How Online Payments are Transforming Small Business

money_budget_blackwhiteIn 2002, PayPal changed the small business landscape by allowing small businesses to make online transactions independent of markets like eBay and Amazon; but until recently, their near-monopoly kept service expensive and buggy. With half a dozen challengers finally breaking out in the last few years, small businesses have seen online payments get cheaper, more responsive, and more feature-rich. Here are a few of the ways the new online payment environment is changing the way we do business.

Boutique operations are thinking globally

Historically, if a small business wanted to remain small, employing just a few workers, they were limited to their immediate geographic area. It was simply too costly to market and distribute a product globally without scaling everything else up, too. With secure online payments, operations of two or three people can fill orders all over the world. By reaching out to customers in diverse markets, small businesses are insulated from local economic troubles, and less bound by local tastes—so that a surfboard maker living in Kansas can compete just as effectively as their rivals in Southern California.

Fixed costs have fallen through the floor

For many entrepreneurs, getting permanent office or storefront space is the most expensive hurdle they face. Setting up shop in a place where customers can actually find you isn’t cheap, and many niche startups are simply unable to build up the customer base to stake out good real estate. Now, with online payment and international shipping, startups can afford to settle for out-of-the-way commercial space (or none at all) and focus their marketing efforts online. This means that startups become profitable earlier, with risky, innovative businesses becoming far more viable than before.

Small businesses can be just as credible as the big guys

Having a professional, encrypted payment and invoice system is one of the most powerful signs of a business’s credibility. Amazon and eBay made a fortune in the early 2000s by lending their trusted name and financial infrastructure to hundreds of thousands of tiny retailers. Customers didn’t have to independently research every single online supplier to prevent fraud—Amazon did the work of compiling ratings, and served as a trusted intermediary for financial transactions. Customers didn’t have to trust the thousands of nameless businesses they interacted with; they just had to trust Amazon.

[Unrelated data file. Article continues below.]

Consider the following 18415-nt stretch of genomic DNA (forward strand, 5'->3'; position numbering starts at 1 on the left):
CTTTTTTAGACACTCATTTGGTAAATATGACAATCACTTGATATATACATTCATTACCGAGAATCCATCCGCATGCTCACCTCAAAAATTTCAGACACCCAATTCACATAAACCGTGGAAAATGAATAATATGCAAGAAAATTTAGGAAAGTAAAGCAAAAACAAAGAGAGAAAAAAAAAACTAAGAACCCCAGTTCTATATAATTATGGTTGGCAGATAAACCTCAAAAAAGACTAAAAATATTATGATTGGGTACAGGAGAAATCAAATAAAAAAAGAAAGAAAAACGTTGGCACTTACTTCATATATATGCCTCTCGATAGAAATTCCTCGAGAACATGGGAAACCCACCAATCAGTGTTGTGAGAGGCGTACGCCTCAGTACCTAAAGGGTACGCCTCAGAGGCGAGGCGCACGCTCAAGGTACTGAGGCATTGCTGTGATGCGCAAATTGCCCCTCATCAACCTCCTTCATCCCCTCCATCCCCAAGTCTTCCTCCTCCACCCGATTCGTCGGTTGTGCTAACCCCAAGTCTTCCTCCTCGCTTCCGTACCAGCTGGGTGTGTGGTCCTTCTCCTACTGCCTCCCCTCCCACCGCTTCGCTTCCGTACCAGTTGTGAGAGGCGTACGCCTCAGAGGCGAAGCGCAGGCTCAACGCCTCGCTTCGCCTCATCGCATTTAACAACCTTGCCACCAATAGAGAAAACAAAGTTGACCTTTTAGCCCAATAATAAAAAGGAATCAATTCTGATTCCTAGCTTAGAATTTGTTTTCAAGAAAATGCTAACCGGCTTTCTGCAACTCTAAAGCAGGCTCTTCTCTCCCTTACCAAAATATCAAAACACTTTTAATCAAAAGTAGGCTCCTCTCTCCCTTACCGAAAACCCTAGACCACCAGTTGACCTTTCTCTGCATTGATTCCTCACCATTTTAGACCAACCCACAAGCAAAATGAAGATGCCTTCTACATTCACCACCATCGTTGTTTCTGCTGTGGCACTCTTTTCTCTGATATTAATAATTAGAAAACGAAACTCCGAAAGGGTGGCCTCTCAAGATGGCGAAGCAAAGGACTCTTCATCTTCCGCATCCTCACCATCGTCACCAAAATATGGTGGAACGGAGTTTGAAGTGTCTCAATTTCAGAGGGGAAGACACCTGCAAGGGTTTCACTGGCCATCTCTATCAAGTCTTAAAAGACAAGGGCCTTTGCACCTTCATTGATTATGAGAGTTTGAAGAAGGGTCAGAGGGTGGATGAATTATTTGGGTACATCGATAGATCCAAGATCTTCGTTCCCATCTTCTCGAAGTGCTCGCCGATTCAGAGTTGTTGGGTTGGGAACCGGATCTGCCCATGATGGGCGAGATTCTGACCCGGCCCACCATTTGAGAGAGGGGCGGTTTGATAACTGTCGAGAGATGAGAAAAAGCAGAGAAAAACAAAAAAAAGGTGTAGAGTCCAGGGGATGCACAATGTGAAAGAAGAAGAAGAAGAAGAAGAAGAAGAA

Now, with dozens of options for cloud payment and web based invoice software, the role of the middle-man has shrunk down further, without compromising the security of day-to-day transactions. Any business with decent web design and a WordPress plugin for online payment can work directly with customers, while cloud-based financial institutions monitor the paper trail to ensure that everything is above-board.

The path to checkout is shorter than ever before

The rules are the same in any kind of sales or marketing—the easier you make it for customers to buy, the more they’ll do it. Labyrinthine web design, an out-of-the-way location, or unhelpful customer service are enough to dissuade many fence-sitting customers; but online payment allows customers to impulse buy, right from home in their pajamas. It’s the equivalent of having a 24-hour, 7-days-a-week storefront open, at almost no cost. Even for face-to-face sales, the ability to transact via cell phone makes it easy for sales reps to strike while the iron is hot, and seal deals quickly.

Startups can do more with fewer employees

In general, cloud services allow small businesses to outsource essential functions, at a fraction of the cost of doing them in-house; and online payment is no exception. The cost of buying your own point-of-sale structure and having employees process payments manually is a major albatross, especially for companies that thrive on a lot of small transactions.

Overall, the businesses that benefit the most from the new mobile payment environment are:

  • Businesses with fewer than five employees
  • Niche and high-risk startups
  • Businesses that do face-to-face sales
  • Companies that do a high volume of micro-transactions.

Guest article written by: Tara Wagner is a staff writer for [tp lang=”en” only=”y”]TechBreach[/tp][tp not_in=”en”]TechBreach[/tp]. She has worked from home for over a decade, and loves sharing news and advice with fellow telecommuting moms and dads. She’s fascinated by new tech and new ideas; and when she finds time to unplug, she enjoys long hikes in the mountains near her home. She lives in Denver.

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